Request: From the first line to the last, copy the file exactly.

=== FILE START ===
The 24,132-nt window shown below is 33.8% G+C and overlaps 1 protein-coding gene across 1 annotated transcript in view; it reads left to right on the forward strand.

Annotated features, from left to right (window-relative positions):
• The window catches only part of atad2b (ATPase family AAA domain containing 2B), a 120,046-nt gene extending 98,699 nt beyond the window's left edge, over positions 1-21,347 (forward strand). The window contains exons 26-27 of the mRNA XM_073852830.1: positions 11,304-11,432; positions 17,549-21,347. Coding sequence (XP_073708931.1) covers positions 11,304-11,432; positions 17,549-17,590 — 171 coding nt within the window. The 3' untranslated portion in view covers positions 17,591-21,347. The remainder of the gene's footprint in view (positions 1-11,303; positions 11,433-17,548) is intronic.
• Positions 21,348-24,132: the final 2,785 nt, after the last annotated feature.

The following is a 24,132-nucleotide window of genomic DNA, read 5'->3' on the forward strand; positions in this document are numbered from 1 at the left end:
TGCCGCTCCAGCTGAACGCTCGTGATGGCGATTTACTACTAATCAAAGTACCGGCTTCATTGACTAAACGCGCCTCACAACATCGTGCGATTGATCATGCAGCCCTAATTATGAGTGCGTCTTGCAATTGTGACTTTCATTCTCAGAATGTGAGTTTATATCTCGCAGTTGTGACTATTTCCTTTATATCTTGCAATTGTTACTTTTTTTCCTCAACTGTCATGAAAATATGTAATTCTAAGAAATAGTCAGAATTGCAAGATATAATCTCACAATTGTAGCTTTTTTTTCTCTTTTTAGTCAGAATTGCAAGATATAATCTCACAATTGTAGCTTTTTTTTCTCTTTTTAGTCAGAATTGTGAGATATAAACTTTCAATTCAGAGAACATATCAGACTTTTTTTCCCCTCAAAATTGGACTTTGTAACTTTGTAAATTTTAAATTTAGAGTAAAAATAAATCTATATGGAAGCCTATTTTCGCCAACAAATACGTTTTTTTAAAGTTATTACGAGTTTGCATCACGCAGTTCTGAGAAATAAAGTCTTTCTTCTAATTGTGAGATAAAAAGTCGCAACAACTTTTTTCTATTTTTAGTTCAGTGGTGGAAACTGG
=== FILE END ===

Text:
The 24,132-nt window shown below is 33.8% G+C and overlaps 1 protein-coding gene across 1 annotated transcript in view; it reads left to right on the forward strand.

Annotated features, from left to right (window-relative positions):
• The window catches only part of atad2b (ATPase family AAA domain containing 2B), a 120,046-nt gene extending 98,699 nt beyond the window's left edge, over positions 1-21,347 (forward strand). The window contains exons 26-27 of the mRNA XM_073852830.1: positions 11,304-11,432; positions 17,549-21,347. Coding sequence (XP_073708931.1) covers positions 11,304-11,432; positions 17,549-17,590 — 171 coding nt within the window. The 3' untranslated portion in view covers positions 17,591-21,347. The remainder of the gene's footprint in view (positions 1-11,303; positions 11,433-17,548) is intronic.
• Positions 21,348-24,132: the final 2,785 nt, after the last annotated feature.

The following is a 24,132-nucleotide window of genomic DNA, read 5'->3' on the forward strand; positions in this document are numbered from 1 at the left end:
TGCCGCTCCAGCTGAACGCTCGTGATGGCGATTTACTACTAATCAAAGTACCGGCTTCATTGACTAAACGCGCCTCACAACATCGTGCGATTGATCATGCAGCCCTAATTATGAGTGCGTCTTGCAATTGTGACTTTCATTCTCAGAATGTGAGTTTATATCTCGCAGTTGTGACTATTTCCTTTATATCTTGCAATTGTTACTTTTTTTCCTCAACTGTCATGAAAATATGTAATTCTAAGAAATAGTCAGAATTGCAAGATATAATCTCACAATTGTAGCTTTTTTTTCTCTTTTTAGTCAGAATTGCAAGATATAATCTCACAATTGTAGCTTTTTTTTCTCTTTTTAGTCAGAATTGTGAGATATAAACTTTCAATTCAGAGAACATATCAGACTTTTTTTCCCCTCAAAATTGGACTTTGTAACTTTGTAAATTTTAAATTTAGAGTAAAAATAAATCTATATGGAAGCCTATTTTCGCCAACAAATACGTTTTTTTAAAGTTATTACGAGTTTGCATCACGCAGTTCTGAGAAATAAAGTCTTTCTTCTAATTGTGAGATAAAAAGTCGCAACAACTTTTTTCTATTTTTAGTTCAGTGGTGGAAACTGG